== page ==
@mjn At least in old versions of delphi entering a try...except clause does slow down execution. Probably negligible compared to the cost of IO, but you don't want a try except in a tight loop, even if it never actually throws. –  CodesInChaos Aug 10 '12 at 13:22
1  
In Delphi 4 and Delphi 2005, @Codes, entering a try-except block involved two stack pushes and a mov, and I don't think it's changed since. How old are you talking about? –  Rob Kennedy Aug 10 '12 at 14:32
    
Probably Delphi 4 or 6. From what I remember try-except (or perhaps it was try-finally) involved calls to expensive windows API functions related to structured exception handling. –  CodesInChaos Aug 10 '12 at 14:43

One problem with your question is that you didn't specify the desired semantics. There are two possible interpretations, and which solution is better, depends on that choice. I assume being unable to load the fallback, is a fatal error.

  1. If the first file does exist, load it, else load the second. If the first file exists, but could not be loaded, show an error.
  2. If the first file cannot be loaded, fallback to the second.

If you want the semantics of 1) your first code is fine.

If you want the semantics of 2), neither is good. The first code doesn't have these semantics because:

  1. It has a race condition. If the image gets deleted between checking the existence of the file and loading it, it'll fail.
  2. If the file exists, but cannot be loaded, an exception will be thrown. This can happen if the file is no valid image, or cannot be opened.

The second one uses exceptions for a common case, which is bad.

So to achieve the second semantics I'd use:

procedure LoadImage(img: TImage; filename: string);
var success:boolean;
begin
  success := false;
  if FileExists(filename)
    then try
      img.Picture.LoadFromFile(filename);
      success := true;
    except
    end
  if not success
    then img.Picture.LoadFromFile('default.jpg');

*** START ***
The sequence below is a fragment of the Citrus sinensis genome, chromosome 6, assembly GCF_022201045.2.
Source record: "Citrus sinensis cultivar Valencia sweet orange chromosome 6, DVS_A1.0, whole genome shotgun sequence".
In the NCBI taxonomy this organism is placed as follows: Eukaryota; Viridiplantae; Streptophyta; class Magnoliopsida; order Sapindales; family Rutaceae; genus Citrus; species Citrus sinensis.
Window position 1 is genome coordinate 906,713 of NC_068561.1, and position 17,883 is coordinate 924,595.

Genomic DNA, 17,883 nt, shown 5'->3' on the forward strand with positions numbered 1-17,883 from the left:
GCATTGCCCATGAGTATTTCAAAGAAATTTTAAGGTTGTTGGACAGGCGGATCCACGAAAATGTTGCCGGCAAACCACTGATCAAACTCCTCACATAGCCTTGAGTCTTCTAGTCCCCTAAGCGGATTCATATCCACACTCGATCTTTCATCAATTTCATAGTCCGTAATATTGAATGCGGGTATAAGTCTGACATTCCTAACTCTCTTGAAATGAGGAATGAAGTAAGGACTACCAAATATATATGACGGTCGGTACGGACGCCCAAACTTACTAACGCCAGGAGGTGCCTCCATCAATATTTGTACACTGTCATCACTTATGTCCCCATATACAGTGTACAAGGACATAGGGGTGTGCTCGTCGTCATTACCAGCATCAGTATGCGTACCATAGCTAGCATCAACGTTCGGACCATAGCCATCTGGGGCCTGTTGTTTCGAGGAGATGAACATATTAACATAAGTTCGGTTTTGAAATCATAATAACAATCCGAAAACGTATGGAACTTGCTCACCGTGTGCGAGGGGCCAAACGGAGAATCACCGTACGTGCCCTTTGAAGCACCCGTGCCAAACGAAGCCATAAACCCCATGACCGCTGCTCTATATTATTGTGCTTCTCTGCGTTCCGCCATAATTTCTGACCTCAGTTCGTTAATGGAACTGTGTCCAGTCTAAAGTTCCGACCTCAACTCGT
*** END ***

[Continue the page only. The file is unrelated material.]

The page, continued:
end;

Checking for existence before opening makes the error case faster, but the success case slower. So which one is faster depends on your usage.

Personally I'd use the third variant over the second, even if the image is only missing occasionally, since I believe a normally operating application should not throw exceptions. I'd only care about the performance issue if benchmarking revealed it to be noticeable.

You should also consider a more targeted exception clause. Blanket catching all exception is bad style. Unfortunately I couldn't find a clear specification which exceptions are thrown by TPicture.LoadFromFile, so I'll leave in the blanket clause for now.

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2  
Now you first load from filename, and then ditch that to load default.jpg. Missing else. –  hvd Aug 10 '12 at 12:44
2  
I wouldn't use an empty except clause, that's asking for trouble. –  Pieter B Aug 10 '12 at 13:10
9  
NEVER EVER EVER EVER EVER EVER EVER EVER EVER EVER EVER EVER EVER leave and except clause empty. EVER! –  Nick Hodges Aug 10 '12 at 13:14
2  
@NickHodges The code does exactly the same thing as it would if it still contained try LoadFromFile(filename); except LoadFromFile('default.jpg'); end;. I agree that except end is bad, but except LoadFromFile('default.jpg'); end is equally bad. –  hvd Aug 10 '12 at 13:18
2  
I recommended more specific exception filtering, so it only catches IO related exceptions. But I couldn't find a statement in the documentation stating which exceptions this method might throw. Do you have a good source for that? But leaving it empty isn't any worse than what's done in the original question. –  CodesInChaos Aug 10 '12 at 13:19